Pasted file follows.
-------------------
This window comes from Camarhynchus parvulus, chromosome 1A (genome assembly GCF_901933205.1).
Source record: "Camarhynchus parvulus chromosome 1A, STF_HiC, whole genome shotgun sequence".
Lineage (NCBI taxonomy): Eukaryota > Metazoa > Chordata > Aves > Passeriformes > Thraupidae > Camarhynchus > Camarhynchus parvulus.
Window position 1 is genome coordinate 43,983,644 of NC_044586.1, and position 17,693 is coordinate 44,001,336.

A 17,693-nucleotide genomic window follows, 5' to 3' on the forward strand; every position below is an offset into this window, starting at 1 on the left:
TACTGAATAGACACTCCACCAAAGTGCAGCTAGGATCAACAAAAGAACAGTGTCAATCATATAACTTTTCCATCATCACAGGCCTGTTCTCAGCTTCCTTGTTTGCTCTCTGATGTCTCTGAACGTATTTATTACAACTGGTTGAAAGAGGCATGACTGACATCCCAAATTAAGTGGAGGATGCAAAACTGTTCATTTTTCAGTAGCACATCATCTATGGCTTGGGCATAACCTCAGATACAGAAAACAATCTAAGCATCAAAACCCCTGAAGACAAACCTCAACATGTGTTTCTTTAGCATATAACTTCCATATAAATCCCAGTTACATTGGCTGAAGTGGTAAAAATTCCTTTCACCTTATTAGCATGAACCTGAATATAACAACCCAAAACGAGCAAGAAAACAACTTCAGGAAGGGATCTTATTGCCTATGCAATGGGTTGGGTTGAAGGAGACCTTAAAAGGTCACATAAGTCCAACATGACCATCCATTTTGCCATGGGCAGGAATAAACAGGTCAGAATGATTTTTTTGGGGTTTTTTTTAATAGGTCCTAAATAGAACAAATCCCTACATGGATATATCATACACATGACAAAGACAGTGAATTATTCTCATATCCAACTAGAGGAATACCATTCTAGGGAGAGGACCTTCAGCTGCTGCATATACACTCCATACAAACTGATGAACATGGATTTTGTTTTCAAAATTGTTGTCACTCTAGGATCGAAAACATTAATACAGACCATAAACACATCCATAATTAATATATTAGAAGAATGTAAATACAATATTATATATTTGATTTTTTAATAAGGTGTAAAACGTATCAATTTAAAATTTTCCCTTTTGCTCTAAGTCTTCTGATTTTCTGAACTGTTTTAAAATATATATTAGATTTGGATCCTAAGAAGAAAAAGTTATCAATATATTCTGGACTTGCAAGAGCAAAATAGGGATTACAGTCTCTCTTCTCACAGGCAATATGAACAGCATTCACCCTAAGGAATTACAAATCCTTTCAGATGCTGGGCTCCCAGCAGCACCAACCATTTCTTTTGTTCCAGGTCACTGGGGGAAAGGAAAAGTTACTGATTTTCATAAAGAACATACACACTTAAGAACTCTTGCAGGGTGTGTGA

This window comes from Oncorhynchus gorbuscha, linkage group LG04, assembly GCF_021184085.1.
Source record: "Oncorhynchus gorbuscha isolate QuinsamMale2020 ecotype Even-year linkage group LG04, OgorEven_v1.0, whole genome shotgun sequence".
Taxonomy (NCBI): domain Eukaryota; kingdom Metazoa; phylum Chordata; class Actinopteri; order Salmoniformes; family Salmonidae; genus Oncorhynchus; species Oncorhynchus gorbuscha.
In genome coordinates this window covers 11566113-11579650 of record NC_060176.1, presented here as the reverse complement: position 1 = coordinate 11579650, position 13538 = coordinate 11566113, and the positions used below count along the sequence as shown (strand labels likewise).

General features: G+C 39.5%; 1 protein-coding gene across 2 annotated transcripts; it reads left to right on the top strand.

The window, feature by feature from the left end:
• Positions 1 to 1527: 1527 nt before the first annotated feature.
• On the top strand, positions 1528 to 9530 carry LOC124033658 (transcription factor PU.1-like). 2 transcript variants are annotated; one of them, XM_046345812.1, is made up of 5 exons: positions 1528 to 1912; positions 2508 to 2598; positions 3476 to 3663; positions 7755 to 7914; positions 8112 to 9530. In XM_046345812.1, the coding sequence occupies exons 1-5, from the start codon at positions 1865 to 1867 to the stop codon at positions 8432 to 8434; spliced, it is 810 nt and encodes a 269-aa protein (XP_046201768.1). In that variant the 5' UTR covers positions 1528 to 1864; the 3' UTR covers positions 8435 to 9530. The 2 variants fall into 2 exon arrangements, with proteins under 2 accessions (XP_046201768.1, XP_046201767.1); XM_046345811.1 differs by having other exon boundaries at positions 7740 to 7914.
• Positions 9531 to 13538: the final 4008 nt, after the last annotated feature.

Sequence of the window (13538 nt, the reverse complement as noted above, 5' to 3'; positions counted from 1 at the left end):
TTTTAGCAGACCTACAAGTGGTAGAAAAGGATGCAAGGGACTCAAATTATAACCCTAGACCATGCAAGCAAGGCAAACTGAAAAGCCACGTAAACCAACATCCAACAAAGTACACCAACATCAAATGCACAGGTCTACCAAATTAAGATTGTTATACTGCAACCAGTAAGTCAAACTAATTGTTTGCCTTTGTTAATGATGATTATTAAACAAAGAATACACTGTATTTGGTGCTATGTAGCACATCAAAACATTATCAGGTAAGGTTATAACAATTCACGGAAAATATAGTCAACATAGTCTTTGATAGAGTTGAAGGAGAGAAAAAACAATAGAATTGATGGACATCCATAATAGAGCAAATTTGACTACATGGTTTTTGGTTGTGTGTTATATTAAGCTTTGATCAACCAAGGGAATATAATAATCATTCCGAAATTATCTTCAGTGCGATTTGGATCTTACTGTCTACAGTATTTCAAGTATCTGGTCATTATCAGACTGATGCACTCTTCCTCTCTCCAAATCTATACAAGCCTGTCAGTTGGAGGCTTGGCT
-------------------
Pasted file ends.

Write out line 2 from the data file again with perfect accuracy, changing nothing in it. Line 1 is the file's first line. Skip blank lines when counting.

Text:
Source record: "Camarhynchus parvulus chromosome 1A, STF_HiC, whole genome shotgun sequence".